Are Christians Entitled To A Victory? – Kristen LaValley
I woke up one night in a cold sweat, heart racing, full panic attack. I’d been having severe panic attacks for a few months, but experiencing them in my sleep was a brand new thing. I sprinted to the bathroom, gasping for breath so I wouldn’t wake my husband and have to see that empathetic look on his face again. It wasn’t that I didn’t appreciate his compassion, I was just tired of needing him to take care of me. I was tired of being the recipient of sympathy. I was just … tired. As I crawled back in bed a while later, I clutched my pillow to my face to stifle my cries and prayed, “God, why haven’t you fixed this yet? I’ve had enough.”
At some point in your struggle, you’re just done. You’ve prayed, you’ve fasted, you’ve named it and claimed it and done everything you’re “supposed” to do, yet you still don’t have a victory. So you get weary, defeated, angry, and bitter. It’s easy to point a finger at God and demand he give you something that he’s never promised. Where did we derive this theology that our victory is inevitable? Are we, as followers of Christ, entitled to a victory?
When I start feeling like I have the right to be free from my struggles with anxiety, I think about Paul. Remember his “thorn in the flesh”?
“So to keep me from becoming conceited because of the surpassing greatness of the revelations, a thorn was given me in the flesh, a messenger of Satan to harass me, to keep me from becoming conceited. Three times I pleaded with the Lord about this, that it should leave me. But he said to me, “My grace is sufficient for you, for my power is made perfect in weakness.”Therefore I will boast all the more gladly of my weaknesses, so that the power of Christ may rest upon me. For the sake of Christ, then,I am content with weaknesses, insults, hardships, persecutions, and calamities. For when I am weak, then I am strong.” 1 Corinthians 12:7-10, ESV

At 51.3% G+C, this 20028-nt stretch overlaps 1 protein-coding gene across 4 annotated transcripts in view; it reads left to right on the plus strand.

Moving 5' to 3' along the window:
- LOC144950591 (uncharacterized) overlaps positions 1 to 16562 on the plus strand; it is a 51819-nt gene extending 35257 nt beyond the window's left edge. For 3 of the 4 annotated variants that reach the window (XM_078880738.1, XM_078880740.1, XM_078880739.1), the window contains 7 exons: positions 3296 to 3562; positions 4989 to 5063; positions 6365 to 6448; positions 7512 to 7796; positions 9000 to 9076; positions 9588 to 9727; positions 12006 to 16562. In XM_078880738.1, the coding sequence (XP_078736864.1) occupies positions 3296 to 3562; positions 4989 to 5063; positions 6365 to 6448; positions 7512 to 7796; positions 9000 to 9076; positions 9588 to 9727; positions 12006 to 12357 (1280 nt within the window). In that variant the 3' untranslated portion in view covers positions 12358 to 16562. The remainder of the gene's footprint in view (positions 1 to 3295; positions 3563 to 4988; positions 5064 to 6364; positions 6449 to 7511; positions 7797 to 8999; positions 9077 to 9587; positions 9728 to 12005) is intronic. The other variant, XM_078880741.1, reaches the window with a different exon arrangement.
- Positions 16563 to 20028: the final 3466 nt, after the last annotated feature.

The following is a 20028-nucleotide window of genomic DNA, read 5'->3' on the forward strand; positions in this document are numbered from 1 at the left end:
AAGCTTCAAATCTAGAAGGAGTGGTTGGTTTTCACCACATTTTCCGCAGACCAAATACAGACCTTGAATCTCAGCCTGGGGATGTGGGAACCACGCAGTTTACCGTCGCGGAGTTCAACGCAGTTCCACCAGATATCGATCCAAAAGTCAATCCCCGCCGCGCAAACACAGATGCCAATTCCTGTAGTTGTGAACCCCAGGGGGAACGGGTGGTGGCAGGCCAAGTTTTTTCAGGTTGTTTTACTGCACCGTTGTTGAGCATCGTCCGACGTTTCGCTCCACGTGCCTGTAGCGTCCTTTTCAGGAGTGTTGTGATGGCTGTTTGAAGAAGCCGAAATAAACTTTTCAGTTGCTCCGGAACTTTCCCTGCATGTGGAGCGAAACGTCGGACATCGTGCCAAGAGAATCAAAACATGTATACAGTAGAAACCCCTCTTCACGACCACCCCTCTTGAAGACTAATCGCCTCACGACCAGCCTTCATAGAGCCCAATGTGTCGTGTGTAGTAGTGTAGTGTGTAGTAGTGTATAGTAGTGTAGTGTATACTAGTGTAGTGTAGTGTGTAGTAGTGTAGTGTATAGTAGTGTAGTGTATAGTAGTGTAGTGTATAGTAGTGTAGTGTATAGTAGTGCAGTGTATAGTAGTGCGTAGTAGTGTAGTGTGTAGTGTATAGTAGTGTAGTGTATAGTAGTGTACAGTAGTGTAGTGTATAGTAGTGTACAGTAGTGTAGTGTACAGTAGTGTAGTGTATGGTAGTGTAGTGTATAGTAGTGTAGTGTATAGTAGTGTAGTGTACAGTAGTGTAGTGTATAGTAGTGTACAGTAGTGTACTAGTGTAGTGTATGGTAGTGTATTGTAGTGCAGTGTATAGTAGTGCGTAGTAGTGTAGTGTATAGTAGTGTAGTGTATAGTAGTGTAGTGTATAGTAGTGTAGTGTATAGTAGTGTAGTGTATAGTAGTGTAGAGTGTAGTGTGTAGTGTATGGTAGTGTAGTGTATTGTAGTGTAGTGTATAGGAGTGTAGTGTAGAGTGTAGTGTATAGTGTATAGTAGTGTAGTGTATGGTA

If anyone had the “right” to be healed, it was Paul. He suffered immensely for the Gospel and accomplished incredible things for the Christian church. Surely his suffering should guarantee a victory? Apparently not. God had a specific purpose for Paul’s struggle and Paul accepted it. He didn’t try to prove to God why he deserved to be healed and set free, he just continued to serve him and honor him in spite of the thorn that constantly ailed him.
God is gracious and can choose to heal, but what if he doesn’t? There is good news for you, fellow struggler. We have already been given victory through Jesus Christ. Even in the midst of your greatest trial, where victory seems a far cry from reality, you have victory because of what Jesus did on the cross. You don’t have to search for it or wait for it to fall into your hands, you already have it. It’s here. NOW. While you may have to wait (and pray and fast and pray and fast some more) for the relief that his sacrifice has already bought, you can rest in the promise that your freedom and your victory have already been given to you. The Lord is good, he is faithful, and his strength is made perfect in your weakness. Victory is yours, even if you can’t see it yet.